There were many lighthouses along the coasts of the United States (as well as around the Great Lakes). Due to the Lighthouse Board’s actions, the administration of lighthouses and other aids to navigation underwent more modernization than since the beginning of federal control. 

The Boston Light on Little Brewster Island. (Photo: bostonharborislands.org)
The Boston Light on Little Brewster Island. (Photo: bostonharborislands.org)

Specifically at the Boston Light, the tower was increased to 89 feet and a revolving lens was installed in 1859. In addition, the tower’s interior was lined with brick to better support it. The lighthouse’s brick entry was also added. A frame duplex was built for the assistant keepers as well. 

Fog is a key peril for ships near shore. Therefore, the Boston Light’s fog signals were upgraded several times as new technology appeared: a striking apparatus was added in 1869; a whistle was attached in 1871; a fog-trumpet in 1872; and a steam siren in 1887. 

Improvements to the Boston Light’s infrastructure were also made. A brick building was built in 1876 (that is still standing) to house the fog signal. Other intact buildings include: the frame keeper’s house and a brick cistern, built in 1884; a brick oil house built in 1889 (mineral oil had replaced lard oil as the light’s fuel in 1883); and a replacement boathouse in 1899. In 1913 the former wick lamps were replaced by an incandescent oil vapor lamp.

Boston Light with the Boston skyline in the background. (Photo: National Park Service)
Boston Light with the Boston skyline in the background. (Photo: National Park Service)

 The Lighthouse Service

After nearly 60 years, the Lighthouse Board was abolished by Congress and replaced in 1910 by a civilian Lighthouse Service (also known as the Bureau of Lighthouses), which was first housed under the U.S. Department of Commerce. 

A U.S. Coast Guard patch for Sector Boston stating that the USCG began in Boston. (Image: U.S. Coast Guard Sector Boston Facebook page)
U.S. Coast Guard patch for Sector Boston stating that the USCG began in Boston. (Image: USCG Sector Boston Facebook page)

U.S. Coast Guard jurisdiction

However, President Roosevelt’s Reorganization Order #11 consolidated the Lighthouse Service with the U.S. Coast Guard (USCG), effective July 1, 1939. This was just two months before World War II began in Europe.

The Boston Light as a USCG facility. (Photo: USCG Historian's Office)
The Boston Light as a USCG facility. (Photo: USCG Historian’s Office)

Following World War II, additional changes were made to Boston Light by the Coast Guard. The lighthouse was electrified in 1948. The motor that drove the rotating machinery of the lens was also electrified; the keeper no longer had to wind it by hand every four hours. However, at sundown and sunrise the keeper still had to climb the stairs to the light to turn on and off the switches for the light and the rotating gear. Then Boston Light was altered from a family-operated station to a male-only station in 1959. The following year, indoor plumbing was installed in the keeper’s house. Prior to that time, both the keeper’s house and the duplex were equipped with outhouses that discharged directly onto the island’s rocks (waste was washed away by the high tide).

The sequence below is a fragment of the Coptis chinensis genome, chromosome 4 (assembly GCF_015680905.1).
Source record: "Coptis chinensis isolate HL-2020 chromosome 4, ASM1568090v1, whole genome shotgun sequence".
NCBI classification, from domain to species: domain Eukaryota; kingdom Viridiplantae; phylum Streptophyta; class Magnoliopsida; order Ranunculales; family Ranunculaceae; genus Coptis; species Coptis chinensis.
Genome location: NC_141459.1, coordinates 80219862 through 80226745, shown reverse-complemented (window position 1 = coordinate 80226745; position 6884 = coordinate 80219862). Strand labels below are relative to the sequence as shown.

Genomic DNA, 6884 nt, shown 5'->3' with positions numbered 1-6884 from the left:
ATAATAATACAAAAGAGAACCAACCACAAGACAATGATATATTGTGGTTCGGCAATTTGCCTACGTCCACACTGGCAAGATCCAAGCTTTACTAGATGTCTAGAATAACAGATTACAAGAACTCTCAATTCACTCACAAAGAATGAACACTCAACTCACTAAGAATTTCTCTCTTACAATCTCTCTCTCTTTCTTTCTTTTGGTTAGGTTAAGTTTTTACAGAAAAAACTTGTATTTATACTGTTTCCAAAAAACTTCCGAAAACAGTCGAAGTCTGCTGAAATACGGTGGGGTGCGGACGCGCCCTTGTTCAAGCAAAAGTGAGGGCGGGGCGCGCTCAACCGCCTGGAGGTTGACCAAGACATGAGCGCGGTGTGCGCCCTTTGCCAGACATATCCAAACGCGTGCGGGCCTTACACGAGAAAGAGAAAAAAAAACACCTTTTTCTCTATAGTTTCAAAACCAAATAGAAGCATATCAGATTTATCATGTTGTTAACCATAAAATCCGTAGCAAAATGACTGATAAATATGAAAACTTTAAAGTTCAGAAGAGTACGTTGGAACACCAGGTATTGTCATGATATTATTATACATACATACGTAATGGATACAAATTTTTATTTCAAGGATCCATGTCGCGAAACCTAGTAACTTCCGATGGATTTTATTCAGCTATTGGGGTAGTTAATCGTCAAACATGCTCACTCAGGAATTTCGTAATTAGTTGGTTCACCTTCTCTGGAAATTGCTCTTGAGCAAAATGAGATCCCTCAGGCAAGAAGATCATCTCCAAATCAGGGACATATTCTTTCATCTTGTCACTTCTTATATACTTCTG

Boston Light became a National Historic Landmark in 1964 and was listed on the National Register of Historic Places in 1987. 

The Boston Light "complex." (Photo: National Trust for Historic Preservation)
The Boston Light “complex.”
(Photo: National Trust for Historic Preservation)

The USCG was preparing to automate Boston Light and remove its personnel from Little Brewster Island in 1989. However, in November of that year, Congress passed a law sponsored by U.S. Senator Ted Kennedy that required Boston Light to be permanently manned. Now, Boston Light is the only manned lighthouse in the United States. 

Moreover, the law also required that the USCG facilitate public access to Little Brewster Island. This was implemented during the 1990s, and culminated with the official opening of the island to the public in 1999. Boston Light’s light was automated in 1998 (the last lighthouse light in the country to be automated), and now remains on 24 hours a day. Today, the Boston Light’s light projects 27 miles into the Atlantic Ocean.  

The Boston Light lights the way

The lighthouse still functions as a major navigational aid for ships entering and leaving the Port of Boston. The only working lighthouse in the United States that is older than the Boston Light is the Sandy Hook Lighthouse in New Jersey. However, the Boston Light is the oldest continually used and last staffed lighthouse in the nation.

The Boston Light's lantern. (Photo: National Park Service)
The Boston Light’s lantern. (Photo: National Park Service)

Scott Mall, Managing Editor of FreightWaves Classics

Scott Mall serves as Managing Editor of FreightWaves Classics. He writes articles for the website, edits the SONAR Daily Watch series, marketing material for FreightWaves and a variety of FreightWaves special projects. Mall’s career spans 45 years in public relations, marketing and communications for Fortune 500 corporations, international non-profits, public relations agencies and government agencies.